“The U.S. del­e­ga­tion also told a gath­er­ing of NGOs in Dur­ban yes­ter­day that they would ab­solutely not re-rat­ify an up­dated ver­sion of the Kyoto pro­to­col until 2020… prov­ing that there is no sci­en­tific basis to the U.S.’s agenda,” So­ri­ano said.

In fact, every note­wor­thy doc­u­ment on cli­mate change, from the land­mark Cochabamba Peo­ple’s Agree­ment signed last year in Bo­livia to the U.N.’s own In­ter­gov­ern­men­tal Panel on Cli­mate Change (UN IPCC) 2011 re­port, pre­dict cat­a­strophic re­sults if in­dus­trial coun­tries don’t limit global warm­ing to less than two de­grees Cel­sius and fol­low the basic con­di­tions laid out in the Kyoto pro­to­col.

The sig­na­to­ries to the Cochabamba Agree­ment stressed, “Be­tween 20 per­cent and 30 per­cent of species would be in dan­ger of dis­ap­pear­ing, large ex­ten­sions of for­est would be af­fected, droughts and floods would af­fect dif­fer­ent re­gions of the planet, deserts would ex­pand, and the melt­ing of the polar ice caps and the glac­i­ers in the Andes and Hi­malayas would worsen.

“Many is­land states would dis­ap­pear, and Africa would suf­fer an in­crease in tem­per­a­ture of more than three de­grees Cel­sius. Like­wise, the pro­duc­tion of food would di­min­ish and the num­ber of peo­ple in the world suf­fer­ing from hunger would in­crease dra­mat­i­cally, a fig­ure that al­ready ex­ceeds 1.02 bil­lion peo­ple.”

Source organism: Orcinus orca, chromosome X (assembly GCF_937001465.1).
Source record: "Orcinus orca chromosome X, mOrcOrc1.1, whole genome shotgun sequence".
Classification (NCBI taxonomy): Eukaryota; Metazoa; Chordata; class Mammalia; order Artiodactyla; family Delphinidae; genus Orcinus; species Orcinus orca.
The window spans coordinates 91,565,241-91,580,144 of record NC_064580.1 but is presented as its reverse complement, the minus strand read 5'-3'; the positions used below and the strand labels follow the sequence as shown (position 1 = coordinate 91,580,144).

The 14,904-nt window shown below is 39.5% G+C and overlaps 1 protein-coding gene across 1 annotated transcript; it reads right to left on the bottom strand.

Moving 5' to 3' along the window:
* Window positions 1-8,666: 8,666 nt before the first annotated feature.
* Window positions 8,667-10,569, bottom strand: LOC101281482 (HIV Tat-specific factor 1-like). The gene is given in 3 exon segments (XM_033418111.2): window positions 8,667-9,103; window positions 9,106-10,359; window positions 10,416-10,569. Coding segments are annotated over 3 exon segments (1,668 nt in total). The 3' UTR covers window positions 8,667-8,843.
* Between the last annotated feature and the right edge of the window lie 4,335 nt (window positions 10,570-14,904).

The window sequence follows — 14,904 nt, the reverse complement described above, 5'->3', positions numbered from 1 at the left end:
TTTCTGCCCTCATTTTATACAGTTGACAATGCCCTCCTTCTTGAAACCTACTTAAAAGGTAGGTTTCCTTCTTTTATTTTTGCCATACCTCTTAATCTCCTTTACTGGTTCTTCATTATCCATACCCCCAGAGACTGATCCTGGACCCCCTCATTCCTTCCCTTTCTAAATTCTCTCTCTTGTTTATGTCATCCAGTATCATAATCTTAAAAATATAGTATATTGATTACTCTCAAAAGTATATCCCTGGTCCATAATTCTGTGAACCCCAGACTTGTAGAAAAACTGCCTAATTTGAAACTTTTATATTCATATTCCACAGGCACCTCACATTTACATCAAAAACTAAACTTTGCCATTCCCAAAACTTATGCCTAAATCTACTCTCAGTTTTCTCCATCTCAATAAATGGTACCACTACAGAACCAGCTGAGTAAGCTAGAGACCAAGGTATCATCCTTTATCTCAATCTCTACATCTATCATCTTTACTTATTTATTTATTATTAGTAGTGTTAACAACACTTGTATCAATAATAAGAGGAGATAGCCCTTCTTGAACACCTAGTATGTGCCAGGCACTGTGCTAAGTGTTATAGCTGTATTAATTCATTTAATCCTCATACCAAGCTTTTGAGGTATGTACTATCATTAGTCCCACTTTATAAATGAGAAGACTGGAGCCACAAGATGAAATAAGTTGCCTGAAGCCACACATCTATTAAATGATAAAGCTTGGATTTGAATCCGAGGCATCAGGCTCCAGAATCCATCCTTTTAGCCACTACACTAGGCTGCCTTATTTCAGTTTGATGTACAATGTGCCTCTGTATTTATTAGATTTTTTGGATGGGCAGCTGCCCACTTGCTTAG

Mean­while the 220 sci­en­tists who com­prise the U.N.’s IPCC noted last month that “ex­treme weather events” would likely suck bil­lions out of na­tional economies and de­stroy mil­lions of lives, par­tic­u­larly in Africa.

“We have to think not only in terms of loss of life but also cli­mate dis­place­ment, the loss of homes, sep­a­ra­tion from fam­i­lies and poverty,” Jill John­ston, pro­grams co­or­di­na­tor of the South­west Work­ers Union, told IPS.

In fact, the World Bank said back in Feb­ru­ary that an ad­di­tional 44 mil­lion peo­ple were pushed into poverty this year as a re­sult of ris­ing food prices and mil­lions more could be hun­gry by the end of 2012 if cur­rent trends con­tinue.

“Viewed against this back­drop, the U.S. has been in­cred­i­bly ir­re­spon­si­ble at these talks. Its neg­li­gence in find­ing real so­lu­tions to the cli­mate cri­sis often bor­ders on crim­i­nal,” John­ston added.


Leave a Reply

Fill in your details below or click an icon to log in:

WordPress.com Logo

You are commenting using your WordPress.com account. Log Out /  Change )

Google+ photo

You are commenting using your Google+ account. Log Out /  Change )

Twitter picture

You are commenting using your Twitter account. Log Out /  Change )

Facebook photo

You are commenting using your Facebook account. Log Out /  Change )

Connecting to %s

%d bloggers like this:
search previous next tag category expand menu location phone mail time cart zoom edit close